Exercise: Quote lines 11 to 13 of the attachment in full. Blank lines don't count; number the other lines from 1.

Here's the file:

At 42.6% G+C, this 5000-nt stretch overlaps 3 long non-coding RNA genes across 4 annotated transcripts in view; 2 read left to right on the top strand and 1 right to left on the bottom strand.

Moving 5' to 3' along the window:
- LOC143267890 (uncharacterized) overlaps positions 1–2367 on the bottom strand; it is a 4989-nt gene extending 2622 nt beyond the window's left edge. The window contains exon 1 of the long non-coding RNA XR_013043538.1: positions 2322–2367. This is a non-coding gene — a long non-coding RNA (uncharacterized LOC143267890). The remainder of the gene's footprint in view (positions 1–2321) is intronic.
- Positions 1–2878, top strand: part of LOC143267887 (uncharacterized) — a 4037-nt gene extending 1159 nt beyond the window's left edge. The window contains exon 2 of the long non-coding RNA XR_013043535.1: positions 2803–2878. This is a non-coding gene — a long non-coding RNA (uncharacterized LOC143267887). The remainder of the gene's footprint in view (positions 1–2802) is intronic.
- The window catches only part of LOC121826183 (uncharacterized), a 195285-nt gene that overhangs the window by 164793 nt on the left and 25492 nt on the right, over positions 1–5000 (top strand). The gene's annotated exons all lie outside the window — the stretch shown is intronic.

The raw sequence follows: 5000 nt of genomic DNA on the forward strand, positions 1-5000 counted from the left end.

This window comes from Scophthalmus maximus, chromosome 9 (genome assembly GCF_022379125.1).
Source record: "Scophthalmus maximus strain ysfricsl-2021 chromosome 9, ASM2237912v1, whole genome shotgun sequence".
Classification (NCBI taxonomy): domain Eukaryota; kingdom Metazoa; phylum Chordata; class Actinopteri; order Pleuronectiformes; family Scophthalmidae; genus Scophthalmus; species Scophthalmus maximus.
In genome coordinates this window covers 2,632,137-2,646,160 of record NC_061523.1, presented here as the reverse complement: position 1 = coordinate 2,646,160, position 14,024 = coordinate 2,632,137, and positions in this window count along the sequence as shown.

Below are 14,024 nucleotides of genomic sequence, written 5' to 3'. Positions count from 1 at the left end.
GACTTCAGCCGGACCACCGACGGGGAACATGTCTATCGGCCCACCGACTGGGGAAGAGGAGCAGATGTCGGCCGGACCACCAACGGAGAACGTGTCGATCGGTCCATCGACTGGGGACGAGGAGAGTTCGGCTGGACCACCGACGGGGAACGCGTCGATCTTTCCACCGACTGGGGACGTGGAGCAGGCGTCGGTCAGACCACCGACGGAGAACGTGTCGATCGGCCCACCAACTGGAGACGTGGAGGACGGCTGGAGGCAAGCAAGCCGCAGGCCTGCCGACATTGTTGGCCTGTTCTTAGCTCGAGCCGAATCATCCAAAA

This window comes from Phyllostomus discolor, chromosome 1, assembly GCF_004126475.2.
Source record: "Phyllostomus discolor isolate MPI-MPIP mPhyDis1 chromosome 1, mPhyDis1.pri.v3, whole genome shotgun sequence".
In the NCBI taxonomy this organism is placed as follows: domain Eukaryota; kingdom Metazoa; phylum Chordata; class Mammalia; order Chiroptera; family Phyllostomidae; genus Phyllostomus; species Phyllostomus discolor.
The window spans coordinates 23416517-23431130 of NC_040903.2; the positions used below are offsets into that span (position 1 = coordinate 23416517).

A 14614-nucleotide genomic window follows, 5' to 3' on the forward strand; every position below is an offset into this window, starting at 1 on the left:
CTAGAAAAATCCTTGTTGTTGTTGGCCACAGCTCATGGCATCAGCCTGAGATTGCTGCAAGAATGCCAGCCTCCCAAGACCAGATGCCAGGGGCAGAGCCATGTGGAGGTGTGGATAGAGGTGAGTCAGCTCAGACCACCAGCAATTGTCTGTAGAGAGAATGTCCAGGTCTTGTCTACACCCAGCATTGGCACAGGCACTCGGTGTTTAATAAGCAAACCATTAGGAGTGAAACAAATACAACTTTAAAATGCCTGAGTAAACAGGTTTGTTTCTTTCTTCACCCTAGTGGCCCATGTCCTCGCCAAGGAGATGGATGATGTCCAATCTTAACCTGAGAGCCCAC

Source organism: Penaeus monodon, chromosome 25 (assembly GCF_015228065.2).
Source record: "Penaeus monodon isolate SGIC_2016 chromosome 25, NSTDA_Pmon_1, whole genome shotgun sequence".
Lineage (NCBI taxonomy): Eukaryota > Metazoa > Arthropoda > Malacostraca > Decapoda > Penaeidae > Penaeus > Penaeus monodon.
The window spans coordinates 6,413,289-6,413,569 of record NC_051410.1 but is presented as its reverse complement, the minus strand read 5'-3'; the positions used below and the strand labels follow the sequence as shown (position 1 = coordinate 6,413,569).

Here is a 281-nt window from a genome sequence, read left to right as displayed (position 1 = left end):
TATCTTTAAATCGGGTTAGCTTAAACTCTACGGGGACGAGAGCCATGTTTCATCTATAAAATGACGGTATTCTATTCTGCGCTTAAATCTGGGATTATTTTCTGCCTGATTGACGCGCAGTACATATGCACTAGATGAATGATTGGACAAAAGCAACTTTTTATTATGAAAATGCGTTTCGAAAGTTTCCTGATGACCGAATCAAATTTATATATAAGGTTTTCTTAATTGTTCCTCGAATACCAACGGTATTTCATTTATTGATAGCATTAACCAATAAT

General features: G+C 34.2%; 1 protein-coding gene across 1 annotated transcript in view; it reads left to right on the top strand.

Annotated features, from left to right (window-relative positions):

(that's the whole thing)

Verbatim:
Below are 14,024 nucleotides of genomic sequence, written 5' to 3'. Positions count from 1 at the left end.
GACTTCAGCCGGACCACCGACGGGGAACATGTCTATCGGCCCACCGACTGGGGAAGAGGAGCAGATGTCGGCCGGACCACCAACGGAGAACGTGTCGATCGGTCCATCGACTGGGGACGAGGAGAGTTCGGCTGGACCACCGACGGGGAACGCGTCGATCTTTCCACCGACTGGGGACGTGGAGCAGGCGTCGGTCAGACCACCGACGGAGAACGTGTCGATCGGCCCACCAACTGGAGACGTGGAGGACGGCTGGAGGCAAGCAAGCCGCAGGCCTGCCGACATTGTTGGCCTGTTCTTAGCTCGAGCCGAATCATCCAAAA

This window comes from Phyllostomus discolor, chromosome 1, assembly GCF_004126475.2.